Toledo to host NABF College World SeriesWritten by Mike Bauman | | firstname.lastname@example.org
On Aug. 4-7, the oldest continually operated national baseball organization in the United States will host its College World Series in Toledo. This will be the seventh time in the past eight years Toledo has hosted the event.
Founded in 1914 in Louisville, Ky., the National Amateur Baseball Federation (NABF) is a nonprofit organization that hosts more than 50 regional tournaments and eight national championship tournaments across the country each year, comprised of eight divisions that rely on numerous volunteer officers and directors throughout the United States to keep the organization running.
“It’s tough out there to find people willing to do these,” said NABF Executive Director and Franchise Membership Chairman Charles Blackburn said. “We’re proud of all them that contribute their time, effort and resources to the game.”
One of those volunteers is Toledo native Aaron Myers. A 1993 Waite High School graduate who serves as the head varsity baseball coach at Otsego, Myers is the co-director of this year’s tournament along with Shawn Sobel, and is in his first year as the NABF College Division Director, taking over for longtime director Pat Eaken.
“It’s quite a thing to have here in Toledo,” Myers said. “And for Toledo to be named a host city for the last four or five years, I think that says something that we’re doing something right.”
Myers said he became involved with the NABF about four years ago when he was hired by the City of Toledo as the Athletic Activities Coordinator for the city’s Division of Recreation, which organizes the tournament. The NABF honored Myers with its Award of Merit in 2009 for his efforts.
“It was a great honor for me to be recognized, but it was more or less the recreation department being recognized for all of our hard work in bringing the NABF College World Series to Toledo seven out of the last eight years,” Myers said. “It’s just a tribute to people who work hard and enjoy what they do and the NABF obviously acknowledged it, seeing that that was something that they would like to honor.
“Like I said, it was a humbling experience for me to go and accept the award, and it’s a great honor to continue to work with the NABF and with the people that I do work with.”
This year’s tournament will feature a total of 16 teams from Ohio, Michigan, New York, Pennsylvania, Missouri and Illinois competing in the 22-and-younger tournament, which harkens back to baseball’s roots with the use of wooden bats only. With rosters comprised mostly of former Northwest Ohio high school baseball standouts now competing at the college level, Toledo’s Black Hawks and Gold Hawks will participate.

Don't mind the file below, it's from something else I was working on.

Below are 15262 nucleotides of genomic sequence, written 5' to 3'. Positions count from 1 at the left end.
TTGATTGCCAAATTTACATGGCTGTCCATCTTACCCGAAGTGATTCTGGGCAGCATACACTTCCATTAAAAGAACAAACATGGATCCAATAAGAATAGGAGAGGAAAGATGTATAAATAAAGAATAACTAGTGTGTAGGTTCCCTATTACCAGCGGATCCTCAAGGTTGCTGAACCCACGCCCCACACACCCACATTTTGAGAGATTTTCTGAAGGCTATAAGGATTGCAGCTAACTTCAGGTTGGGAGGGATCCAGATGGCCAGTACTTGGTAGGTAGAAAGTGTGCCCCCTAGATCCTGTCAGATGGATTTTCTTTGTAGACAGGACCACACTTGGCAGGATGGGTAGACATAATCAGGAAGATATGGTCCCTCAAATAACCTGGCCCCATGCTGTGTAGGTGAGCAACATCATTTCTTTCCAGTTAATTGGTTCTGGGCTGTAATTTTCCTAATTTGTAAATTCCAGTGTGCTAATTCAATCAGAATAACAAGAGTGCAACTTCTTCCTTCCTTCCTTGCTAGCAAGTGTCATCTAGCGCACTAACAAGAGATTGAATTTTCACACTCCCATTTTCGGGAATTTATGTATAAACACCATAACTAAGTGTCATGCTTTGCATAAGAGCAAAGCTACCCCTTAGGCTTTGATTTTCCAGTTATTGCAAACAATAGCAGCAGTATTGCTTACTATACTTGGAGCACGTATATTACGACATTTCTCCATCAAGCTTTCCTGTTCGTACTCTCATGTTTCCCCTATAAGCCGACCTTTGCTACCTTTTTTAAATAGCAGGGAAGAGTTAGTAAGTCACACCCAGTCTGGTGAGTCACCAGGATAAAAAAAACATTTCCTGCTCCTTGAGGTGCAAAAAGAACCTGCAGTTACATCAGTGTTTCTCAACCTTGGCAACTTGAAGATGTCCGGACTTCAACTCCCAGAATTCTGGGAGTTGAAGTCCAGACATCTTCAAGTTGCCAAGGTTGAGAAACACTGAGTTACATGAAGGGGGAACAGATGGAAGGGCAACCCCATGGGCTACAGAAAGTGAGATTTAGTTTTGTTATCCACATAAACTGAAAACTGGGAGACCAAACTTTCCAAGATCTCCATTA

“The experience has been great,” fourth-year Gold Hawks coach Ed Mouch said. “You get to see we’ve got a lot of very good, talented college baseball players from around the country, then be able to get to compete against them with a group of kids primarily made up of local high school talent from around our area, so it’s been great for us.”
A 1981 St. John’s Jesuit graduate who coaches varsity baseball at Southview, Mouch has led the Gold Hawks to two NABF College World Series championships in the past three years.
“I’ve always said as far as being a high school coach that I’ve thought there’s been as good of talent in Northwest Ohio as there has been when you talk about the state of Ohio,” Mouch said. “Just putting together a nucleus of kids like this just says a whole lot about the kind of baseball that we do play up in Northwest Ohio at the high school level.”
Myers estimates the economic impact of the NABF College World Series to be between $500,000 and $1 million for the city, adding that there will be between seven and 10 volunteers at each of the four tournament sites. In the future, he wants to expand the field to 20 teams and include more leagues.
“Big picture, I would love to see the NABF get involved with leagues like Cape Cod, and some big, East Coast leagues and some Southern leagues that we can bring into the NABF organization and get some more recognition that way,” Myers said.
Sites for this year’s NABF College World Series will be Rich Arbinger Field at Bowman Park, St. Francis de Sales High School, Owens Community College and Ned Skeldon Stadium, with the championship game at Fifth Third Field.
On Aug. 4 and 5, pool play contests will take place at 9 a.m., 12:30 p.m. and 4 p.m. at all four sites. The quarterfinals are on Aug. 6 at 9 a.m. and 12:30 p.m. at Rich Arbinger Field and Ned Skeldon Stadium with the semifinals later that day at 4 p.m. and 7:30 p.m. at Ned Skeldon Stadium. The championship game will be at 1 p.m. Aug. 7 at Fifth Third Field. Daily tickets are $5 each, and a tournament pass is available for a total of $15.